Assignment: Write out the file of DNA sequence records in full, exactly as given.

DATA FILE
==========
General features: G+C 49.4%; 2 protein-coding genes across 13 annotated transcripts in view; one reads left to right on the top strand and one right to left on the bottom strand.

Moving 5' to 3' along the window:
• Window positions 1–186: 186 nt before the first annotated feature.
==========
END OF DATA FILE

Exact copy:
General features: G+C 49.4%; 2 protein-coding genes across 13 annotated transcripts in view; one reads left to right on the top strand and one right to left on the bottom strand.

Moving 5' to 3' along the window:
• Window positions 1–186: 186 nt before the first annotated feature.